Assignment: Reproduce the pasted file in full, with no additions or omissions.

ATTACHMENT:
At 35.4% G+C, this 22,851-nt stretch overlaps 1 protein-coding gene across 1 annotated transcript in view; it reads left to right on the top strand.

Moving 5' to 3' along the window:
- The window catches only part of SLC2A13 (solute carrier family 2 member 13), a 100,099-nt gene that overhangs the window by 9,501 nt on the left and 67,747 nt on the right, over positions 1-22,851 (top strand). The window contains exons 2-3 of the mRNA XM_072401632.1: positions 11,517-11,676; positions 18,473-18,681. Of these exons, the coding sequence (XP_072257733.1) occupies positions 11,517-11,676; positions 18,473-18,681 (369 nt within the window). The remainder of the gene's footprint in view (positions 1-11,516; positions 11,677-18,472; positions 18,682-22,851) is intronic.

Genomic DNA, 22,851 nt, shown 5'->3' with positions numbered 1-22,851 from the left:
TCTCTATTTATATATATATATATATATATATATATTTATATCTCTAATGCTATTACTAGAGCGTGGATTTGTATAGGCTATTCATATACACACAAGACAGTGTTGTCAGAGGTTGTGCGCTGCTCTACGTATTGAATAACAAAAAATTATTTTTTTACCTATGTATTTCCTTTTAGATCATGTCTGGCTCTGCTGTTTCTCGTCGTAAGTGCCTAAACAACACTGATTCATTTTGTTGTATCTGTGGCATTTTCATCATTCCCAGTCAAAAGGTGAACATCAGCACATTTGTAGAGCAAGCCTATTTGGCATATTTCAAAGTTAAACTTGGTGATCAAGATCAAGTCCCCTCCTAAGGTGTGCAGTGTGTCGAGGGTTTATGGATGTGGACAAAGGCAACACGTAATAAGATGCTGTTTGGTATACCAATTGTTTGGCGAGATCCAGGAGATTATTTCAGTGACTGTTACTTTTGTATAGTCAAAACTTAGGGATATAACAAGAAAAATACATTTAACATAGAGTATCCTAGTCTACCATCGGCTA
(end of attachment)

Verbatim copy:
At 35.4% G+C, this 22,851-nt stretch overlaps 1 protein-coding gene across 1 annotated transcript in view; it reads left to right on the top strand.

Moving 5' to 3' along the window:
- The window catches only part of SLC2A13 (solute carrier family 2 member 13), a 100,099-nt gene that overhangs the window by 9,501 nt on the left and 67,747 nt on the right, over positions 1-22,851 (top strand). The window contains exons 2-3 of the mRNA XM_072401632.1: positions 11,517-11,676; positions 18,473-18,681. Of these exons, the coding sequence (XP_072257733.1) occupies positions 11,517-11,676; positions 18,473-18,681 (369 nt within the window). The remainder of the gene's footprint in view (positions 1-11,516; positions 11,677-18,472; positions 18,682-22,851) is intronic.

Genomic DNA, 22,851 nt, shown 5'->3' with positions numbered 1-22,851 from the left:
TCTCTATTTATATATATATATATATATATATATATTTATATCTCTAATGCTATTACTAGAGCGTGGATTTGTATAGGCTATTCATATACACACAAGACAGTGTTGTCAGAGGTTGTGCGCTGCTCTACGTATTGAATAACAAAAAATTATTTTTTTACCTATGTATTTCCTTTTAGATCATGTCTGGCTCTGCTGTTTCTCGTCGTAAGTGCCTAAACAACACTGATTCATTTTGTTGTATCTGTGGCATTTTCATCATTCCCAGTCAAAAGGTGAACATCAGCACATTTGTAGAGCAAGCCTATTTGGCATATTTCAAAGTTAAACTTGGTGATCAAGATCAAGTCCCCTCCTAAGGTGTGCAGTGTGTCGAGGGTTTATGGATGTGGACAAAGGCAACACGTAATAAGATGCTGTTTGGTATACCAATTGTTTGGCGAGATCCAGGAGATTATTTCAGTGACTGTTACTTTTGTATAGTCAAAACTTAGGGATATAACAAGAAAAATACATTTAACATAGAGTATCCTAGTCTACCATCGGCTA